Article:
Latest News from NPR

on:

NCPR is supported by:

 
Hourly Newscast
4 min., 45 sec.

Programs

Latest program rundown

Coming up:

Latest Features:
AP
August 21, 2014 | NPR · The attorney general hugged community leaders, a highway patrol captain and the mother of Michael Brown during his visit, and got an update on the federal investigation into the teen's shooting.
 
August 21, 2014 | NPR · At McCluer High School, 30 varsity football players — all black, mostly from Ferguson — practice. David Greene talks to Sports Illustrated writer Robert Klemko about his story, "Football in Ferguson."
 
August 21, 2014 | NPR · Kelly McEvers talks to Syria expert Shashank Joshi, about President Bashar al-Assad's tenacious grip on power. Joshi is with the Royal Services Institute in London.
 

Latest program rundown

Coming up:

Latest Features:
Getty Images
August 21, 2014 | KWMU · The violence at night in Ferguson, Mo., has calmed down for now. However, there have been more than 160 people arrested since the protests began. Police records offer a sense of who they are.
 
August 21, 2014 | NPR · The aftermath of the police shooting in Ferguson, Mo., has focused attention on police-involved killings more broadly in the U.S. But statistics on shootings by police are scarce. To learn why, Audie Cornish speaks with David Klinger, an associate professor at the University of Missouri in St. Louis.
 
YouTube
August 21, 2014 | NPR · The hunt is on to identify the man in the James Foley execution video who speaks with a British accent. An estimated 2,000 Europeans have left home to join the Islamic State in Syria and Iraq.
 

Latest Saturday rundown




WE Saturday Feature

AFP/Getty Images
August 16, 2014 | NPR · Both Ukraine and Russia say they're trying to send supplies to residents in eastern Ukraine. But with tensions on both sides running high, that aid may take a while to arrive.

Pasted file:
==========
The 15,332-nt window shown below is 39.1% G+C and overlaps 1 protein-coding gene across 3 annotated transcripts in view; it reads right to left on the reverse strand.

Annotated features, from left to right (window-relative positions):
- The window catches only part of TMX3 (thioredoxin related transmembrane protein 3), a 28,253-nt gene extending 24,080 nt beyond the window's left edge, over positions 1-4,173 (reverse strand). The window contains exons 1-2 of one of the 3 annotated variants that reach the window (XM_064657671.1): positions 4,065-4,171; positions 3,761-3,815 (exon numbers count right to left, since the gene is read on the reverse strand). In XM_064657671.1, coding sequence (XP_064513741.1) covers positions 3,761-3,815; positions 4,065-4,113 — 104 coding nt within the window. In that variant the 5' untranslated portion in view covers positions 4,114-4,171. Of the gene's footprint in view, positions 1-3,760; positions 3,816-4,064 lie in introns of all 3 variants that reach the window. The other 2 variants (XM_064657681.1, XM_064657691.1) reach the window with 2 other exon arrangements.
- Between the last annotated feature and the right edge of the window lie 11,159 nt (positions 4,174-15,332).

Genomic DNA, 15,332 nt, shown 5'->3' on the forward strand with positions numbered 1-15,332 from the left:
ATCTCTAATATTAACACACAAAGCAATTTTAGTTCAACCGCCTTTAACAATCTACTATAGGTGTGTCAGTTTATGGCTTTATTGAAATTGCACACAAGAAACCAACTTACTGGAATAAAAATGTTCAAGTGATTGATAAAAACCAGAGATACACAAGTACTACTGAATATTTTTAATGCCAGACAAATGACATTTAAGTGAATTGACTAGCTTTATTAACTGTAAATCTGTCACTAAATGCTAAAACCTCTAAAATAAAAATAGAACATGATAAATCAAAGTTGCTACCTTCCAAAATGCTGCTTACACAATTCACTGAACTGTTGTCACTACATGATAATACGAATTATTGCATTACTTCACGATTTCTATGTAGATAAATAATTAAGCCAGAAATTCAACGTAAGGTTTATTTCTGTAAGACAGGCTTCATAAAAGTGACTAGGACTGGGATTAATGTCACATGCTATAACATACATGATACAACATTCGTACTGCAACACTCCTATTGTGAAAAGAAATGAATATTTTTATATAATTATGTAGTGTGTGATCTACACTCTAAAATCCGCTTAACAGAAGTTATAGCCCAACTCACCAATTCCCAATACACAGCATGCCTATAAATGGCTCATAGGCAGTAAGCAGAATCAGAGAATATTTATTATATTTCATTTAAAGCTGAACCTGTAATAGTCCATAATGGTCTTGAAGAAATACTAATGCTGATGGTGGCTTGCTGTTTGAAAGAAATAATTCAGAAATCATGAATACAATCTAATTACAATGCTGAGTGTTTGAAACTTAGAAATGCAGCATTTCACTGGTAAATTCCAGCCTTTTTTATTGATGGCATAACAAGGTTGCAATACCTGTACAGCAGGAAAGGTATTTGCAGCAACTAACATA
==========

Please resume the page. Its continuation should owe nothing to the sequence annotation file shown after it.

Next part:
Latest Sunday rundown


WE Sunday Feature

August 17, 2014 | NPR · American fighter jets and drones carried out airstrikes against Islamist targets near the Mosul Dam in northern Iraq on Saturday. A breach of the dam could threaten entire cities.
 

Latest program rundown

Coming up:

Facebook

Jul 26, 2014 — Linguists and native speakers around the world are turning to Facebook, Twitter and other sites to help pass indigenous, minority and endangered languages on to new generations.
Comments |
Jul 5, 2014 — Sheryl Sandberg apologizes for Facebook's "poorly communicated" secret user-testing, Reading Rainbow sets a Kickstarter record, plus more headlines in this week's tech news roundup.
Comments |
Jul 5, 2014 — Researchers found that, in general, people who use social media are 32 percent more likely to think about leaving their spouse.
Comments |
Jul 2, 2014 — Facebook scientists were criticized for a study that manipulated what some users saw in their feeds. COO Sheryl Sandberg said the social media site didn't mean to upset users.
Comments |
Jun 30, 2014 — The scientific experiments of Facebook fueled wide Internet outrage over the weekend, when news surfaced that it was purposely manipulating users' emotions through content on their feeds.
Comments |
Jun 28, 2014 — A News Feed filled with negative comments led to users expressing more negativity. The opposite was also true, proving "emotional contagion" can happen even online.
Comments |
Jun 26, 2014 — As the industry grapples with a gender gap, major tech firms are starting to release the gender and racial breakdowns of their staffs. Facebook's workers are mostly male and white.
Comments |
Jun 25, 2014What's on your mind? is a piercing short film reminding us that the social media lives showing up on various feeds are limited to what we want others to see.
Comments |
Jun 20, 2014 — The Supreme Court has agreed to hear a case involving perceived death threats on Facebook. The court and the company could have starkly different approaches to identifying credible threats.
Launch in player | Comments |
Jun 12, 2014 — It will start drawing on Web browsing data to determine what ads users see, while allowing them to edit their own data profiles. Privacy advocates say the changes put too much burden on consumers.
Comments |
more Facebook from NPR